Human Rights Watch on Tuesday said that donors attending the Second International Pledging Conference for Syria should push the Assad regime to end obstacles preventing humanitarian aid agencies from delivering assistance.
The Second Pledging Conference for Syria, which says it “aims to rally international financial support to meet the basic humanitarian needs of… millions of Syrians” is set to open Wednesday in Kuwait City. The meeting will be chaired by UN Secretary-General, Ban Ki-moon and hosted by the Emir of Kuwait, His Highness Sheikh Sabah Al Ahmed Al Jaber Al Sabah.
HRW noted that, since October 2013 when the UN Security Council called on all parties and “in particular the Syrian authorities” to facilitate access to Syrians most in need, the Assad regime has implemented some “small steps that are years overdue”, including dealing with a large backlog of visa requests for aid workers.
However, Assad has still not allowed humanitarian aid agencies access into besieged towns, HRW said.
HRW added that:
While Syria has permitted some movement of aid across borders from neighboring Iraq, Jordan, and Lebanon, it has steadfastly refused to allow aid in from Turkey to reach those in need in northern Syria. Syrian authorities insist that instead of taking that direct route deliveries must make circuitous journeys as much as four times longer, and including dozens of checkpoints.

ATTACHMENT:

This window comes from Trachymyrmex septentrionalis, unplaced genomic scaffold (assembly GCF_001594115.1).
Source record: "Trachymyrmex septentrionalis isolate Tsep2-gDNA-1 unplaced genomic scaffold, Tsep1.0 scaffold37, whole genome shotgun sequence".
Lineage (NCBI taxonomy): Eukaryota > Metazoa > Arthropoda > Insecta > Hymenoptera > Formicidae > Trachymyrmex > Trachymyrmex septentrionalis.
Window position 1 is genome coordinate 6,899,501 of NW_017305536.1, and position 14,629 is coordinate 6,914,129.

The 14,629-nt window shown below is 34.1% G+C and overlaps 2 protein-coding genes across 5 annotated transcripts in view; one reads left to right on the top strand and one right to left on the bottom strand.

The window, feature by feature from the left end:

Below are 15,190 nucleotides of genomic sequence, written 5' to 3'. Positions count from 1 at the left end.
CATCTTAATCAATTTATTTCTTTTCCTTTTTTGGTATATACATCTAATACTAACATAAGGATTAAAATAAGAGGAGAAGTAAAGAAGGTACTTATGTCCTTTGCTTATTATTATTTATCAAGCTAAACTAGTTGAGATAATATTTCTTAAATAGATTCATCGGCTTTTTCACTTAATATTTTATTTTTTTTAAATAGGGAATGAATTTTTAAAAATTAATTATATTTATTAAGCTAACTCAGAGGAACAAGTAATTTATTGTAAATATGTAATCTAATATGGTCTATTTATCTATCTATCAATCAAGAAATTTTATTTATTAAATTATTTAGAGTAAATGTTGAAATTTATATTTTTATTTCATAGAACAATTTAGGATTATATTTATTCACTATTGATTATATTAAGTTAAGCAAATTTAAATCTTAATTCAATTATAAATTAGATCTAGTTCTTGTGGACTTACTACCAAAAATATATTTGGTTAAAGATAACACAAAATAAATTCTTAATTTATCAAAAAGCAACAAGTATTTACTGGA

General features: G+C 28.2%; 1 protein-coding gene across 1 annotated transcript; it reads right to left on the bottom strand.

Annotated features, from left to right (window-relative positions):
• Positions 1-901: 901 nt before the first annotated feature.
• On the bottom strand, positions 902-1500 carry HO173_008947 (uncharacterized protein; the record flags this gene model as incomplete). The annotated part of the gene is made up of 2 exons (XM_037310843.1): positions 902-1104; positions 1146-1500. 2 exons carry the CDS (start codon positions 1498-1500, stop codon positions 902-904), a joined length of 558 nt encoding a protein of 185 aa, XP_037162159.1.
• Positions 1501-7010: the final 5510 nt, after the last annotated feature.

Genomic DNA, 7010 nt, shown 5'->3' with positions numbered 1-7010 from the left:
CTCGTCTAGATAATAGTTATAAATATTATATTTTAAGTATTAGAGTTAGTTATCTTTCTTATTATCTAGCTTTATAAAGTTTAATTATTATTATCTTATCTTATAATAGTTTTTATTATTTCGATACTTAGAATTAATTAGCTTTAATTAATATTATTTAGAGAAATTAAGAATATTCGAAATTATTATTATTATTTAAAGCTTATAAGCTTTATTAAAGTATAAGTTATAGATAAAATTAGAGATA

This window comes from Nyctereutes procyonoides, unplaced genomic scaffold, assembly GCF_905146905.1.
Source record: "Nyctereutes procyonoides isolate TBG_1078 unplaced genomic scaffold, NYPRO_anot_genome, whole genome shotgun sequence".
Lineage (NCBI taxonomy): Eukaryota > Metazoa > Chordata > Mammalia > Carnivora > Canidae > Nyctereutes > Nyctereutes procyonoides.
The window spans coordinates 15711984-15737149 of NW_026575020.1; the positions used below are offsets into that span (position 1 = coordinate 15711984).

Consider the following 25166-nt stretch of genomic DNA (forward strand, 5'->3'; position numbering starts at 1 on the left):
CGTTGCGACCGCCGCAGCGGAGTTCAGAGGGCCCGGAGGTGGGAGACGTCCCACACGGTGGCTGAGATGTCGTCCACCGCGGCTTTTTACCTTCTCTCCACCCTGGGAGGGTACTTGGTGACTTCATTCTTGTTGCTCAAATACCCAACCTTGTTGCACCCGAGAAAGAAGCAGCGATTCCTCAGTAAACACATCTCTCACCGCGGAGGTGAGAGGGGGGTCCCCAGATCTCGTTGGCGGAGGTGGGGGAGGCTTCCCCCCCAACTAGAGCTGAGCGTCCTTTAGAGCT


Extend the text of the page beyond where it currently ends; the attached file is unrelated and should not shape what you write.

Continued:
Syrian authorities have also been unwilling to allow access into besieged areas or civilians to leave towns where an estimated 288,000 people are trapped with little or no aid.
(Video: People waiting for aid convoys to reach Yarmouk on Monday)
HRW noted that on January 5, the Palestinian Association for Human Rights/Syria said that 28 people had died in the Yarmouk Palestinian camp in Damascus. The victims including people who had died from malnutrition, and also those who had not been able to access medical treatment, because of the regime siege on the neighborhood.
On Tuesday, activists reported that a delivery of aid intended for the Yarmouk camp had not been able to reach the area. Meanwhile, Maan News reported that another 8 people had died in Yarmouk as a result of the regime siege, including an 80 year old woman who died from malnutrition, and an ten-year-old boy killed by a regime sniper.
According to HRW, the number of Syrians requiring aid grew from 6.8 million in 2013 to an estimated 9.3 million in 2014, raising funding needs to an estimated US$6.5 billion this year.